Bloody Tomorrow

Someone wiser than I am once said
Humans need adversity to survive
I’ll leave philosophizing to bigger heads
But is that really what we need to thrive?

Why is it that people who’ve never faced a certain thing,
Are the first to say that you’ll be better for dealing with it?
That statement has a disingenuous ring
The whole idea feels like a hollow counterfeit

The rich man says, “Money won’t bring you happiness!”
As he revels luxuriantly in opulence
Why is it that people who enjoy excessiveness,
Are the first ones preaching tolerance?

My simple brain finds it hard to justify billionaires
While others live in abject poverty
I may be naïve about world affairs
But that sounds like a new type of monarchy

CEOs who get paid three hundred percent more
Than the people they employ
One finds it difficult to have “esprit de corps”
When you’re always someone else’s whipping boy

Scraps to the starving can seem like a blessing
It may solve their immediate predicament
But how can mankind say it’s progressing
In such a widely disparate environment

It’s easy to hate when you’re the dominant majority
To have a feeling of God-given entitlement
Flaunting authority and superiority
Every other race becomes merely transient

Religion says ignore your immediate circumstance
You’ll get your reward when you die
I’m not entirely sold on that guidance
I’ll let you guess about why

Work hard, pay your taxes and obey the law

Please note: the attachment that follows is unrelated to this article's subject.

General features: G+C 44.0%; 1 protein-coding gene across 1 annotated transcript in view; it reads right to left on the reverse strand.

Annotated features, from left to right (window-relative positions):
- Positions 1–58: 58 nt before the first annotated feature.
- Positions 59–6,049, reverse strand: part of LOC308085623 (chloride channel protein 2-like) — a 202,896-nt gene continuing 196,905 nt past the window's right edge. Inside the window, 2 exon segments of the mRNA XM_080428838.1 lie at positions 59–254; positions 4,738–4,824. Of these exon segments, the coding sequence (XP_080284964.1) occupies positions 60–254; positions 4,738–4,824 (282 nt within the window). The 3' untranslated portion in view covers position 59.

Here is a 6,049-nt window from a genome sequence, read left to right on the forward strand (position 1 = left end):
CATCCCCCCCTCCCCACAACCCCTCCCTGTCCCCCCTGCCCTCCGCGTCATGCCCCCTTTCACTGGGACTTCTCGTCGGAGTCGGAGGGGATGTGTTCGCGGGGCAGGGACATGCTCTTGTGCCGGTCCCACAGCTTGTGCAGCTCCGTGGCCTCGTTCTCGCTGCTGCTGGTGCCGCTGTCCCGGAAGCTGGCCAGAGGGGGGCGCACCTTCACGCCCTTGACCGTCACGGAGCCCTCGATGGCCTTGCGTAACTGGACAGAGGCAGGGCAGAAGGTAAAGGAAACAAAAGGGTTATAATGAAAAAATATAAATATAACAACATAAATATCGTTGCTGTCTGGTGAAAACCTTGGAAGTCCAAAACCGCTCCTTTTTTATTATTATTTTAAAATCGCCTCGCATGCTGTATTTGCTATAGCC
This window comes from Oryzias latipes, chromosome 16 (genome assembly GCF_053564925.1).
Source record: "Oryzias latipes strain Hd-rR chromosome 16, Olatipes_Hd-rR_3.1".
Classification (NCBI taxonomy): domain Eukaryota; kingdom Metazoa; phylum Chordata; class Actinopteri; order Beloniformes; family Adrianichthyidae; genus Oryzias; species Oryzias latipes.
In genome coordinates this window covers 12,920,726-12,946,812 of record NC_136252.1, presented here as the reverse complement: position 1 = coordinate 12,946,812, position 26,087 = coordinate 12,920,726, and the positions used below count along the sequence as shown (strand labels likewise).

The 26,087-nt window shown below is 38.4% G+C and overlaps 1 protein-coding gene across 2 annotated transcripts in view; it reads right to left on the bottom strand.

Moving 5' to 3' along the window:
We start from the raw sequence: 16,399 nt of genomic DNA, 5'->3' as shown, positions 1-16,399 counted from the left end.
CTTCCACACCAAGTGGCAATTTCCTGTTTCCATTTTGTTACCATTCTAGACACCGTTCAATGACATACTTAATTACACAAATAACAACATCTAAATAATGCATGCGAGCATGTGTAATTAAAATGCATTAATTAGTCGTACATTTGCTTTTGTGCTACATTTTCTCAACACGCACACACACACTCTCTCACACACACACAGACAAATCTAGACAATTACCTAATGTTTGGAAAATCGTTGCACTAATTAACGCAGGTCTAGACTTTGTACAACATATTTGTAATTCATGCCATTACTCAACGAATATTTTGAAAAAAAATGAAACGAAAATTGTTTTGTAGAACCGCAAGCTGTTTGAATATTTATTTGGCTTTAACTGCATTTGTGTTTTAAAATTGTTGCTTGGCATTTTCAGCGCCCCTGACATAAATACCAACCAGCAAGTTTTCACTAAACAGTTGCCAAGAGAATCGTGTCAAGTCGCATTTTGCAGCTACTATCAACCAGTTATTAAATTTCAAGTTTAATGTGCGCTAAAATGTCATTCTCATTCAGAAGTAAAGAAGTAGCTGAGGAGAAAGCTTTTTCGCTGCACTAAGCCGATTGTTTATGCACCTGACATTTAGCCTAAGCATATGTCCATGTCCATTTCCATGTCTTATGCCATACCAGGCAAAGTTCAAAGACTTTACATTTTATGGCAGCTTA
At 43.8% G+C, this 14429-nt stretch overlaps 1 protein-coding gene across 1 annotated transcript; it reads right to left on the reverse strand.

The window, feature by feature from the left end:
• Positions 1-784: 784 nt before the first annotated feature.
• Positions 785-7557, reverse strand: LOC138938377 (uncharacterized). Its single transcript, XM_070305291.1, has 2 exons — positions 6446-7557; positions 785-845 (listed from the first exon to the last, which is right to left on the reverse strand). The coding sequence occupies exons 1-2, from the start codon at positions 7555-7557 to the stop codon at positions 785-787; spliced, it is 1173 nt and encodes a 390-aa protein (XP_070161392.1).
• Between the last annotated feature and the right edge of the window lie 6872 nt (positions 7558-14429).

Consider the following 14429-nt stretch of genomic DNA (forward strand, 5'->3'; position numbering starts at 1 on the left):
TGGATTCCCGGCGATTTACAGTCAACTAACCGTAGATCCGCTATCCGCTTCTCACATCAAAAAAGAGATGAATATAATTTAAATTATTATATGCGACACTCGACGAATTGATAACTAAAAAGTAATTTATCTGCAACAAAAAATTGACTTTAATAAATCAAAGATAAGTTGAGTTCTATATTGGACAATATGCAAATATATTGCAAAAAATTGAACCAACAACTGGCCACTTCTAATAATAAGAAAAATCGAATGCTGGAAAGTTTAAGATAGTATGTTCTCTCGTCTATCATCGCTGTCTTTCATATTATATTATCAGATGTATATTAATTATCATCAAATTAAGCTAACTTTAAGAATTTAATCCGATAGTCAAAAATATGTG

Is the mantra we hear from the wealthy
Sounds really nice, if you’re not starting out poor
Oh, but don’t forget at least you’re healthy

You may think my disillusionment is extreme
That I’ve lost my hold on reality
But even Martin Luther King once had a dream
So pardon my hyperbole

Unfortunately, I have no answers to provide
No easily workable resolution
But if we go on like this, I am terrified
Humanity will have no absolution

We will fail ourselves and our descendants
By maintaining this inequitable status quo
Leaving nothing but war and vengeance
A bleak and bloody tomorrow.

Brian Sankarsingh is an accidental poet who, for many years, was standoffishly embroiled in social and political commentary; and who has now decided to maddeningly scream his message from whatever rooftop he can find. Sankarsingh is the author of two books A Sliver of a Chance, Insights and Observations of a Canadian Immigrant and The Human Condition, The Poet’s Perspective. You can reach him at Read other articles by Brian.